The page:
Let's say you are one of the 44% of working moms who left their job to care for their family and it's time to head back to the workforce. There are some things you can do to better your chances of landing in the right role that will make returning to working motherhood worthwhile.
Here are five things you can do when you're thinking about returning to the workforce.
Get Back in the Game
It's time to get caught up on your industry news.
Check out journals or books from your library. Find articles and popular websites that would get you up-to-date. If you're unsure where to start looking for resources log into LinkedIn to see what groups your connections are in. In these professional groups there will be suggested resources that you'll want to research later.
Talk to your network about returning to the workforce. You need to get the word out! You don't need to post something on social media unless you feel comfortable doing so. But start telling people you're looking to return to the work. Before sharing this great news get clear about what kind of job you're looking for. This way you're prepared to answer questions about your job search.
Reconnect With Your Professional Contacts
If you left work on a good note it's a great idea to keep in touch with your former boss and co-workers. Periodically invite them to lunch or give them a call to catch up.
If you haven't stayed in touch it's never too late to reach out.
Are you unsure what to talk about? Besides sharing what you have been up to take the opportunity to catch up on the company's latest news, changes in the industry, or what former clients are doing. When you keep these relationships fresh they will be better resources and references when you are ready to return to work.
Find Ways to Fill Your Professional Gap
Returning to work won't happen instantaneously. It takes some time to find the right job! You could use this time performing a contract job or freelance work to help fill your gap. In today's economy, many companies are open to the idea of contract workers, especially for big projects or to help launch new initiatives. This way of working allows you to keep your skills fresh or it could help you learn a new skill set to be used in a new career!
Also, you could use volunteer work to help fill your professional gap. To do so keep a detailed list of the projects you have worked on with your school's PTA, school fundraisers, or charitable organizations. Make a special note if you were in a leadership role like a large event or project.
How to Manage the Gap on Your Resume
Even though you don't want to hide the period of time you were out of the workforce, you don't want to highlight it either. Err on the side of caution and avoid addressing your mom duties with cute descriptions like "domestic goddess" or "Smith Family CEO."
Instead, organize your resume by work experience and related skills instead of including a chronological listing of your work history.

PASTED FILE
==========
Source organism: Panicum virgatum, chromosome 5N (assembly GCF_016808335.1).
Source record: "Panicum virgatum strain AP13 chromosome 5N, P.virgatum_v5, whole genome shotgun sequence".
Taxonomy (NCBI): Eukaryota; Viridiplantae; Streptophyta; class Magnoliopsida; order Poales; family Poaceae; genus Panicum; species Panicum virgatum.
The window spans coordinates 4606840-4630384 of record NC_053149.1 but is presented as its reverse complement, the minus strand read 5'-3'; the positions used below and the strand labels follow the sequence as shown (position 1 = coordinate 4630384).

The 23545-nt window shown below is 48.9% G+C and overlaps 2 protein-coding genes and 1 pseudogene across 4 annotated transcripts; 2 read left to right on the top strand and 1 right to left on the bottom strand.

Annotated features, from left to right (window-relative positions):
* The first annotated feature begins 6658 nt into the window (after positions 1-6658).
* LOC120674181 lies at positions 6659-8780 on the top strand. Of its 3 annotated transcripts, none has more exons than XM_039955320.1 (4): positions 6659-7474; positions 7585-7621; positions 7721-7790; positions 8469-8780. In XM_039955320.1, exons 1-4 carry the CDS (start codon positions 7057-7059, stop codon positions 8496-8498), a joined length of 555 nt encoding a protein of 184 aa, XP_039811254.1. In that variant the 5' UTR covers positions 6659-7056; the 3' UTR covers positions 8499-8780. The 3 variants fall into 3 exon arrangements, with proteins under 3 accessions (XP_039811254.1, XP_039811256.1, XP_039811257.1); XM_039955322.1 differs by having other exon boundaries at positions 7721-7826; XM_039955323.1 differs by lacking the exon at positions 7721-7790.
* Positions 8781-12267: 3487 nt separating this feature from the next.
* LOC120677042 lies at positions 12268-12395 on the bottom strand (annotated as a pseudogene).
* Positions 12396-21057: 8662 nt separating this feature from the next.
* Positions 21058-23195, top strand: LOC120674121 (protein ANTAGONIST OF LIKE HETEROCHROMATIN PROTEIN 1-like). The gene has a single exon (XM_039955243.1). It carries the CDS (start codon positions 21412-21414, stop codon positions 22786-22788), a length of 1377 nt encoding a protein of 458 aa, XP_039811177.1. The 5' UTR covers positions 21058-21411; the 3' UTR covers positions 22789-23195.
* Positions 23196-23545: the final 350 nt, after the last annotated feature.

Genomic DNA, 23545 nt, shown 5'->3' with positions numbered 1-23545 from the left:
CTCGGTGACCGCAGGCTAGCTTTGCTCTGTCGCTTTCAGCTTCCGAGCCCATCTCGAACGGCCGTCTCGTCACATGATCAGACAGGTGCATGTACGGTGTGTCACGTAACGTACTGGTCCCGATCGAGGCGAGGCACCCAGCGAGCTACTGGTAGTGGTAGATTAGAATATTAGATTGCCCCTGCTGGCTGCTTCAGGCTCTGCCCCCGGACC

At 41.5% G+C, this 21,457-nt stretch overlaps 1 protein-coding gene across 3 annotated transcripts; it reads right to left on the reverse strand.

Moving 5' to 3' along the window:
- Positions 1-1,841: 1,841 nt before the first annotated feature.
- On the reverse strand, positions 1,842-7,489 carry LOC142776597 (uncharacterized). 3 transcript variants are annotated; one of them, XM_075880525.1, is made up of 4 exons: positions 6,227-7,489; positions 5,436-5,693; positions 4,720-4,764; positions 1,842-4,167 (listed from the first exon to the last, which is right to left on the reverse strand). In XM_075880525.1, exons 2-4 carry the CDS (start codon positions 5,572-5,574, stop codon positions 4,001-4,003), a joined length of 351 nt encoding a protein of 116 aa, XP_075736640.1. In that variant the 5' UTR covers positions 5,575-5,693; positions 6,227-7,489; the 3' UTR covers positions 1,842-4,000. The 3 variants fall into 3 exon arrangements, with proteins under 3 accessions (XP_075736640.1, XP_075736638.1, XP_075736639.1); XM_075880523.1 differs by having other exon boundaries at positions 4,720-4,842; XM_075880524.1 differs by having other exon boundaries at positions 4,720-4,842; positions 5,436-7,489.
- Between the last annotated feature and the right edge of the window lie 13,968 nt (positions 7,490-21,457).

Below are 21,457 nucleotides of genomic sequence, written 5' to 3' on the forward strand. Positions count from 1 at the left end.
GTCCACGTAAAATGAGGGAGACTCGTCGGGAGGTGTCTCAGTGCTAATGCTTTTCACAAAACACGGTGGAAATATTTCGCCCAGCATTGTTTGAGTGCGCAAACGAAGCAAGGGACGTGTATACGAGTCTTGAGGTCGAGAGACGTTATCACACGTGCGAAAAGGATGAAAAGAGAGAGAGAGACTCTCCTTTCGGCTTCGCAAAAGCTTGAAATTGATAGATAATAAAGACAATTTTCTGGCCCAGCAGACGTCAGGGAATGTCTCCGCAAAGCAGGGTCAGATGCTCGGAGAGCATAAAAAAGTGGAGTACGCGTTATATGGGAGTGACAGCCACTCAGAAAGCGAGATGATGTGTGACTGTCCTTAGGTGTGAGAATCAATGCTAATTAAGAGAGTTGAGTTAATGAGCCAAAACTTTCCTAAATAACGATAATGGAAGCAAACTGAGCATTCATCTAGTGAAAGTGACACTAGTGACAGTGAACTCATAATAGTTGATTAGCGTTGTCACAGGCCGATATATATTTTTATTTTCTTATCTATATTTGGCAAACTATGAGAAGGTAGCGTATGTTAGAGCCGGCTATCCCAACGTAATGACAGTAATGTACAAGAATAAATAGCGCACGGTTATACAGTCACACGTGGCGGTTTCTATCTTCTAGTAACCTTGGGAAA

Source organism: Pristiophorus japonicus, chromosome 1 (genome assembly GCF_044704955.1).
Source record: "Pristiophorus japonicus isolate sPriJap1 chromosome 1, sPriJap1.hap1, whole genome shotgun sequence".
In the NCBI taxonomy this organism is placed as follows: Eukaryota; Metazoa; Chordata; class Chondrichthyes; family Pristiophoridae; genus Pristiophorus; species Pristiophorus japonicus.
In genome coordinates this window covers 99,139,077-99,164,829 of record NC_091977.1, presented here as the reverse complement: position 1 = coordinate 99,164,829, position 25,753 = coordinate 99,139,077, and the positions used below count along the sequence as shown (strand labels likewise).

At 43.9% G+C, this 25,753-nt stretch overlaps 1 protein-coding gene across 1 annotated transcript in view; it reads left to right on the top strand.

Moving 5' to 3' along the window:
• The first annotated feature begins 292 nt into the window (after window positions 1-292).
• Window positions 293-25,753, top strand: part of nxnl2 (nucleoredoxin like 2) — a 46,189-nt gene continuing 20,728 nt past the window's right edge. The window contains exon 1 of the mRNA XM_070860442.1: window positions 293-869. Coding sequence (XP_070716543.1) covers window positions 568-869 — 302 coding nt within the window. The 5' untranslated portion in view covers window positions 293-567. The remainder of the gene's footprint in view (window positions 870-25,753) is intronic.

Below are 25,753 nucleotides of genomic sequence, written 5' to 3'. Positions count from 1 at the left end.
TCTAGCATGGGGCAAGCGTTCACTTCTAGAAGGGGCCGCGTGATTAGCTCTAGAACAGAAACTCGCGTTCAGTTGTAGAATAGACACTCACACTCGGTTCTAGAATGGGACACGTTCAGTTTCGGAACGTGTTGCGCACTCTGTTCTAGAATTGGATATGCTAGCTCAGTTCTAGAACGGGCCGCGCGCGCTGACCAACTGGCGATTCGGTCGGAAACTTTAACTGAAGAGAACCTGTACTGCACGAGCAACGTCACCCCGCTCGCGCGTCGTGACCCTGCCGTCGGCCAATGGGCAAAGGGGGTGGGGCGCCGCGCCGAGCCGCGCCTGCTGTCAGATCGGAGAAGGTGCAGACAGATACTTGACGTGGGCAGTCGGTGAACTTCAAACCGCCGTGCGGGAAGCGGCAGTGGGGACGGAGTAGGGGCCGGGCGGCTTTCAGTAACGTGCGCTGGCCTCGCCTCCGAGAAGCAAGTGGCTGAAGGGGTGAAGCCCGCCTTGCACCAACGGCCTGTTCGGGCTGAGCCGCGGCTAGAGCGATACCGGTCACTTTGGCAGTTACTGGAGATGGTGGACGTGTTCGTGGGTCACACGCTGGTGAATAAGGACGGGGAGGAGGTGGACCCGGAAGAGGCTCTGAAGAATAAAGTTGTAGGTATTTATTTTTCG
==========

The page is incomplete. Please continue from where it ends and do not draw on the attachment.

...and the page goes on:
This way you can highlight activities and skills from your time away from work including volunteer work, fundraising efforts, continuing education, and contract or freelance work. While these skills are pertinent and certainly transferable to the workplace, remember that you are applying for a job. The majority of your resume should focus on specific work experience, achievements, and successes.
Submit a Cover Letter That Shows You Did Your Homework
Your cover letter is designed to grab the reader's attention and entice them to read your resume. It's also super critical to moms looking to return to work because it gives you the opportunity to share your story. You want to share why you're interested in their company, what skills you have that would make their company more successful, and your specific accomplishments.
Be sure your cover letter is top notch. Check all grammar (use the app, Grammarly!!) and spelling. Also, try to find the name of the company's recruiter or HR manager to personalize the letter. It shows you made an effort to get to know the company and checked out their company on LinkedIn.
Bridge the Gap in Person or On Paper
Here's how to address your professional gap in your cover letter. The recruiter may be curious so be honest and to the point about your gap in employment. You can say something like you left the workforce to care for family and since they are older now you are eager to return to the workforce.
During phone interviews and face-to-face interviews, acknowledge your gap in employment in a matter of fact way. You could say something like, "You may have noticed a gap on my resume. After the birth of my second child, I made the decision to stay home with my children. I'm the type of person who puts 150 percent into everything I do. At that point, I felt that those efforts were best focused on my family. Now that my children are older, I'm at a point where I'm once again able to commit 150 percent to an employer. I'd like to discuss some of my past successes and achievements, both from my previous work history and my time out of the workforce."
Be confident when making these statements and the interviewer will have confidence in you as well. After all, what's really important to the interviewer is whether you are the right person for the position and are willing to put the appropriate time and effort into making it a success.
The most important to thing about returning to the workforce is the excitement! Your life is about to change for the better. But with change comes uncertainty and anxiety. If you start to feel discouraged go search Pinterest for new outfit ideas. Dream about what life will be like when you are at work. Dreaming about what your next job will make it seem more possible and keep you positive.
Best of luck in your job search!